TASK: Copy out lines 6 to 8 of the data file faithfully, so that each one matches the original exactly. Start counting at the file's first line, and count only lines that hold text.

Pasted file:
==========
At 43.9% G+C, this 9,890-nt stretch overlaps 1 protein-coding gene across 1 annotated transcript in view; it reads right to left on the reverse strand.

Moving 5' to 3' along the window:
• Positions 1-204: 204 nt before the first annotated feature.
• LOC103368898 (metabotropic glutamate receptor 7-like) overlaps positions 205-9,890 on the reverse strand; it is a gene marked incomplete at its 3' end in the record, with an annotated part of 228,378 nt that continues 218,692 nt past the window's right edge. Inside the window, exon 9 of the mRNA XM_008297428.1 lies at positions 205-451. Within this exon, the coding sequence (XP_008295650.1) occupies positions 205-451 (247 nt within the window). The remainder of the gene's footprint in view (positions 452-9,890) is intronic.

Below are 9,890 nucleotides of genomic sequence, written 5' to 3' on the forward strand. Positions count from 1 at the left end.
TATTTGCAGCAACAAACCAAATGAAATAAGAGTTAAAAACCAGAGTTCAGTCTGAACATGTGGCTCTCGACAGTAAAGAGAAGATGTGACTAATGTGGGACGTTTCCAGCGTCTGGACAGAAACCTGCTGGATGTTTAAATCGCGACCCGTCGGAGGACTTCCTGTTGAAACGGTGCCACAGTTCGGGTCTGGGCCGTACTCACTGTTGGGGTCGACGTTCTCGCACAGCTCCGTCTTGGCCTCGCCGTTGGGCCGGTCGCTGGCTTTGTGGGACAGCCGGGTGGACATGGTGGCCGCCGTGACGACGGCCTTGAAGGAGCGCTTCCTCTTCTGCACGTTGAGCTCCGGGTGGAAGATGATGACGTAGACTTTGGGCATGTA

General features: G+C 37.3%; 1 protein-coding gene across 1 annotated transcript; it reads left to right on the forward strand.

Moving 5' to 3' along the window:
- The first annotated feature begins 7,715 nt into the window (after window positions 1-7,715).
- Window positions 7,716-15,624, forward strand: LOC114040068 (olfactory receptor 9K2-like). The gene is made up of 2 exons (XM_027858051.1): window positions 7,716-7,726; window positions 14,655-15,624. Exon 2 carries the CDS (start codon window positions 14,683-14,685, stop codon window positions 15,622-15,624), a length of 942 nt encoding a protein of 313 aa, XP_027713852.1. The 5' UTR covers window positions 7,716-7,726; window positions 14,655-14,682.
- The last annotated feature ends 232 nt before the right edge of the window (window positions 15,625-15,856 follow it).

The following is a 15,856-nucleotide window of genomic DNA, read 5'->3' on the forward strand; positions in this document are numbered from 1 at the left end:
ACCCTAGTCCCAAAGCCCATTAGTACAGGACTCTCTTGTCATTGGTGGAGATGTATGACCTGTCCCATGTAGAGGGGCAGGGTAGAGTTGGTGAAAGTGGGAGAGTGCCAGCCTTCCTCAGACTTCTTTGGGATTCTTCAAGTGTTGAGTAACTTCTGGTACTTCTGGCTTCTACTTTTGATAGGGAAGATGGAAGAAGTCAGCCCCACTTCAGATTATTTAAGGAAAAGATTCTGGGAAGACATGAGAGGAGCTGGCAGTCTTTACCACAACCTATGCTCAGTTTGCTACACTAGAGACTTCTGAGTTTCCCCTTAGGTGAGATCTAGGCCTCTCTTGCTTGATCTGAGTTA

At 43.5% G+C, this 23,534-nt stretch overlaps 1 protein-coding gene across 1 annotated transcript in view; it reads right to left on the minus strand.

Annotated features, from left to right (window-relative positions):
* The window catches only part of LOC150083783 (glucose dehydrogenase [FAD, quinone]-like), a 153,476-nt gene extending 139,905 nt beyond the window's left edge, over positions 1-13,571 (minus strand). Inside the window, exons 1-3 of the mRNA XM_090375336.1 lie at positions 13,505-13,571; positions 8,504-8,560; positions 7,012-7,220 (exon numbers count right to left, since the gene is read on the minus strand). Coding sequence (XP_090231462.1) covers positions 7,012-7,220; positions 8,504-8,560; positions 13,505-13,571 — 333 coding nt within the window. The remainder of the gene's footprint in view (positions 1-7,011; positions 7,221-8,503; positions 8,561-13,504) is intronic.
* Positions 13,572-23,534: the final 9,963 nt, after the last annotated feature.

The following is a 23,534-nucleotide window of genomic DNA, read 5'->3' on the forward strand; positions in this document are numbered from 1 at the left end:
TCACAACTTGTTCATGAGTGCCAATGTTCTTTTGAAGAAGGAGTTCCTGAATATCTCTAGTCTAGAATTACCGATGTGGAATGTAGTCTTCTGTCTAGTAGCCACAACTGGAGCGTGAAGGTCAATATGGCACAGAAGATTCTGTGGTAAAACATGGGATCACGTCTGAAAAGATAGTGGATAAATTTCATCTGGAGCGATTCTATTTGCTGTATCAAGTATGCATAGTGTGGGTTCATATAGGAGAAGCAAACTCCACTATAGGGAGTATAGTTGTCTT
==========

TATTTGCAGCAACAAACCAAATGAAATAAGAGTTAAAAACCAGAGTTCAGTCTGAACATGTGGCTCTCGACAGTAAAGAGAAGATGTGACTAATGTGGGACGTTTCCAGCGTCTGGACAGAAACCTGCTGGATGTTTAAATCGCGACCCGTCGGAGGACTTCCTGTTGAAACGGTGCCACAGTTCGGGTCTGGGCCGTACTCACTGTTGGGGTCGACGTTCTCGCACAGCTCCGTCTTGGCCTCGCCGTTGGGCCGGTCGCTGGCTTTGTGGGACAGCCGGGTGGACATGGTGGCCGCCGTGACGACGGCCTTGAAGGAGCGCTTCCTCTTCTGCACGTTGAGCTCCGGGTGGAAGATGATGACGTAGACTTTGGGCATGTA

General features: G+C 37.3%; 1 protein-coding gene across 1 annotated transcript; it reads left to right on the forward strand.

Moving 5' to 3' along the window: